“If your sales are faltering, you may want to consider listening to your customer base. The reason business owners are successful is because people buy their products. When you notice sales declining, take to social media and send out feedback forms to find out why. Ask consumers how you can improve and set realistic expectations the following quarter.”

7. Review & Improve Lead Processes

In order to reach your revenue targets, you must pay due diligence in lead generation. That means you need to evaluate your lead qualification processes to see how you can improve them. One way to do this is to make sure your content is targeted towards your ideal leads.

Another important aspect of lead gen is the follow-up, suggests John Turner of SeedProd LL. “If your team isn’t following up with leads, you may not be able to reach your revenue targets. Most sales aren’t made in the first communication. Make sure you coach your team on how to properly follow up with leads at the right time in order to have a better chance of meeting your revenue targets.”

8. Focus on Customer Retention

“Customer retention increases your customers’ lifetime value and boosts your revenue,” says The Daily Egg. “It also helps you build amazing relationships with your customers. You aren’t just another website or store. They trust you with their money because you give them value in exchange.”

Your odds of selling to an existing customer are 40% more likely than trying to convert someone who’s never bought from you before.

“As important as it is to acquire new customers, it’s also crucial to focus on the ones you already have because they’re willing to spend more. Study the drop points created by customers during the buying process to see where they fall off instead of purchasing. Is there a noticeable pattern taking place? Is there more you can do to meet their needs?”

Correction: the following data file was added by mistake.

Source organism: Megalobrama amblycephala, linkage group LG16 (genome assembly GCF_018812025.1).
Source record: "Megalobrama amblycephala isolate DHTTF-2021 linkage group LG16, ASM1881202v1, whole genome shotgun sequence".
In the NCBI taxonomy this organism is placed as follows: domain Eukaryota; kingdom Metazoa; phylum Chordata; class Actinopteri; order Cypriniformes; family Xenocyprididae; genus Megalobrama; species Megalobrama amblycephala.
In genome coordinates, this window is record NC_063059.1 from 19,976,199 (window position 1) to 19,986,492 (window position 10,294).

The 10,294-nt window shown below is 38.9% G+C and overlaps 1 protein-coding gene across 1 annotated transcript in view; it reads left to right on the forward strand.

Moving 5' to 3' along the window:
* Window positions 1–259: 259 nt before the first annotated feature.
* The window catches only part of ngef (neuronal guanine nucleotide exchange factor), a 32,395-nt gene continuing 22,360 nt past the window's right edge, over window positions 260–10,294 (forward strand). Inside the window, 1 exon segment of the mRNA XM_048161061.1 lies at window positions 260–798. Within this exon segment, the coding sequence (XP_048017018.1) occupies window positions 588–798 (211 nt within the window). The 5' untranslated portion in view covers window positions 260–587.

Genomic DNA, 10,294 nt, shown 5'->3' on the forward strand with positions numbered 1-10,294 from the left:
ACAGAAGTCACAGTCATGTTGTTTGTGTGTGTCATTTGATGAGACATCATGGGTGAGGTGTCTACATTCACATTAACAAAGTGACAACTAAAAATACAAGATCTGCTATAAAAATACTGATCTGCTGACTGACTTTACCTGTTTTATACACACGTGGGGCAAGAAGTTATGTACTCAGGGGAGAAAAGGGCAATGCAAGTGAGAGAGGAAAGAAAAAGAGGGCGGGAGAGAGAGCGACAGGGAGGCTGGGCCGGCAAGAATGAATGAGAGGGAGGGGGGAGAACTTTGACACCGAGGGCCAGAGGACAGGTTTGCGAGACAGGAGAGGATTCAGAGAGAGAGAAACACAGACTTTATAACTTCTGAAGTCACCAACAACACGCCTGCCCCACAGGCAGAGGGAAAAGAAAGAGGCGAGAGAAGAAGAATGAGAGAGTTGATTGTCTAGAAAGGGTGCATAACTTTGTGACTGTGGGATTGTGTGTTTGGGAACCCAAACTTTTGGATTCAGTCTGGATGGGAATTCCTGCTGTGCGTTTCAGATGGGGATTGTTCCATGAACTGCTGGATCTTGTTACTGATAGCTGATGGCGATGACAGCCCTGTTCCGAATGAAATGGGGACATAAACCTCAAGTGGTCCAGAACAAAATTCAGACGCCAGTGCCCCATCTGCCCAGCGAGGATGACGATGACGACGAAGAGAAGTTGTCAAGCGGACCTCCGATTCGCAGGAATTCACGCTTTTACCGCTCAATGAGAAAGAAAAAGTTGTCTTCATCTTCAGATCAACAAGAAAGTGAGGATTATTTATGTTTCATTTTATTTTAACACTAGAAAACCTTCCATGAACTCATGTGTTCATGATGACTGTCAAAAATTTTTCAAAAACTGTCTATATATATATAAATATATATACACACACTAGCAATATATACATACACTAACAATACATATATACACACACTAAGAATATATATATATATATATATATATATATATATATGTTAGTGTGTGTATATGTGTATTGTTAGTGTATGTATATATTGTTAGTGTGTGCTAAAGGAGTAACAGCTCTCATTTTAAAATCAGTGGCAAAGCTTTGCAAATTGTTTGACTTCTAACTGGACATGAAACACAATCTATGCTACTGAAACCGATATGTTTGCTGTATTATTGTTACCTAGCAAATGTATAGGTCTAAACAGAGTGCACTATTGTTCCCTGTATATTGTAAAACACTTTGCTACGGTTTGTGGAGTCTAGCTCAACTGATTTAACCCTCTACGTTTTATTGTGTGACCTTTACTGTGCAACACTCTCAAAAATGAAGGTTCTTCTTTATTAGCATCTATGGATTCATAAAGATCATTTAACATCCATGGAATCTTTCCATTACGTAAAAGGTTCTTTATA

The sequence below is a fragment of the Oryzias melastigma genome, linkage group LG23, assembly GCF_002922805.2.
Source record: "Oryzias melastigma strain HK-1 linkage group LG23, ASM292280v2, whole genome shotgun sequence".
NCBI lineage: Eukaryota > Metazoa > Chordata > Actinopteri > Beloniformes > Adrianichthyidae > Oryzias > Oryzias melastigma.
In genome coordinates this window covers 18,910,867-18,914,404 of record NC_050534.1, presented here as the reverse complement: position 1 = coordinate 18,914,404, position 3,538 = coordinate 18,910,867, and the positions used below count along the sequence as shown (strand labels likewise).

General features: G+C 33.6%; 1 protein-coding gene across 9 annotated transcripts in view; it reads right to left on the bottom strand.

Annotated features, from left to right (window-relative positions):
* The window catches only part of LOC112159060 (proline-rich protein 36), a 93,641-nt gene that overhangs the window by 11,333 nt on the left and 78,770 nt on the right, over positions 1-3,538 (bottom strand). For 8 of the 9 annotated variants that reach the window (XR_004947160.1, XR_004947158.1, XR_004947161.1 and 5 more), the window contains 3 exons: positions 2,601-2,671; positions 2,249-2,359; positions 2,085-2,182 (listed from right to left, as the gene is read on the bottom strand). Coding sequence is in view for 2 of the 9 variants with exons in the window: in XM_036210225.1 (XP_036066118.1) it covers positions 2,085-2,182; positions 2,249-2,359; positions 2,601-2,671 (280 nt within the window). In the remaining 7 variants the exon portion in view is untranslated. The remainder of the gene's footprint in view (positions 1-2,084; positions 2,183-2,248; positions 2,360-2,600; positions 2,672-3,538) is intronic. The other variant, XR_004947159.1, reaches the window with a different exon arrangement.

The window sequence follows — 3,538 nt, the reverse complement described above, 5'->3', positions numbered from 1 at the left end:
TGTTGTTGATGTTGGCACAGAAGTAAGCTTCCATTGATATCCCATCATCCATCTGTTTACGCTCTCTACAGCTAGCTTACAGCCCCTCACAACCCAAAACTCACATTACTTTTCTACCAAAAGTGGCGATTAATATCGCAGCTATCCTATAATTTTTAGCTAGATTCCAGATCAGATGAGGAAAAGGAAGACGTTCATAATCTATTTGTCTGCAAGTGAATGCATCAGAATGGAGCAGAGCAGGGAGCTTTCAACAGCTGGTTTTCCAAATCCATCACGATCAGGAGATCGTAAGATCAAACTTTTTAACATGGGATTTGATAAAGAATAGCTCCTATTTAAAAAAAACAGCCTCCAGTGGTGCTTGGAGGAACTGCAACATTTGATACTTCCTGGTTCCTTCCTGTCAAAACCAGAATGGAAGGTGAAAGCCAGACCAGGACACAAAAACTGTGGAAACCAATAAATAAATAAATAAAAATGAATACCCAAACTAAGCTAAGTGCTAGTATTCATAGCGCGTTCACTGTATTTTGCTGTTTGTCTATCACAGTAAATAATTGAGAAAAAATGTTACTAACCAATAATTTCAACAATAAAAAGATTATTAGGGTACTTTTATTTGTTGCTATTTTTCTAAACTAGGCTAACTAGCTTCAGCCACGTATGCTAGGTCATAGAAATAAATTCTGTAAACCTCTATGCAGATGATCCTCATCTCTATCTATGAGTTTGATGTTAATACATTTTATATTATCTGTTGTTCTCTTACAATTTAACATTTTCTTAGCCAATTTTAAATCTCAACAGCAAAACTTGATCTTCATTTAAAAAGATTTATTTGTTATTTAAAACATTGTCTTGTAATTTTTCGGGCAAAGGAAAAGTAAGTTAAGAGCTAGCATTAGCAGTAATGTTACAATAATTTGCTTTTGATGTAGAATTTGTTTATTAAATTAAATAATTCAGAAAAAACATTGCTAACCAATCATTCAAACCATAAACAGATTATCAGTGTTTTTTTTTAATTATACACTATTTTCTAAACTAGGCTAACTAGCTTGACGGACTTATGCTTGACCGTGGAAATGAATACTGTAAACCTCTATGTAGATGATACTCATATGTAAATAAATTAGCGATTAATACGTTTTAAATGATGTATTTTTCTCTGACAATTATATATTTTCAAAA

Chris Christoff, MonsterInsights

9. Invest in Employee Training

Training expands the knowledge base of all employees. Unfortunately, many employers view development opportunities merely as added cost to the business. Yes, staff members attending training sessions miss out on work time and may have to delay the completion of other projects.

Despite this, training and development provides individuals and organizations with benefits that exceed the cost and time involved. In fact, the return on investment from training and development of employees is pretty much a no brainer.

“Aside from evaluating financials, implementing new sales training can help improve declining revenue. For businesses that sell digital products only, the best way to improve declining revenue is to determine where customers are losing interest in your sales funnel and then optimizing the cycle based on specific data.”

Kristin Kimberly Marquet, Marquet Media, LLC

Conclusion

It’s easy to fall into the day-to-day routine of running your business. But once in a while, it’s a good idea to take a step back and seriously evalute why you’re not meeting your revenue goals.

Use the 9 expert tips above to monitor your progress so you can make the necessary changes and end your Q4 on a profitable note.

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About The Author

Sherene Funk

Sherene Funk is the author of the contemporary romance Autumn in Your Arms and two small business e-books. She is a voracious reader who owns more books than she can ever read in this lifetime. A graduate of Brigham Young University, she worked in advertising for many years before moving to her current writing position at Rain Retail Software. She researches non-stop to see what successful retailers do and loves to share what she learns with small business owners.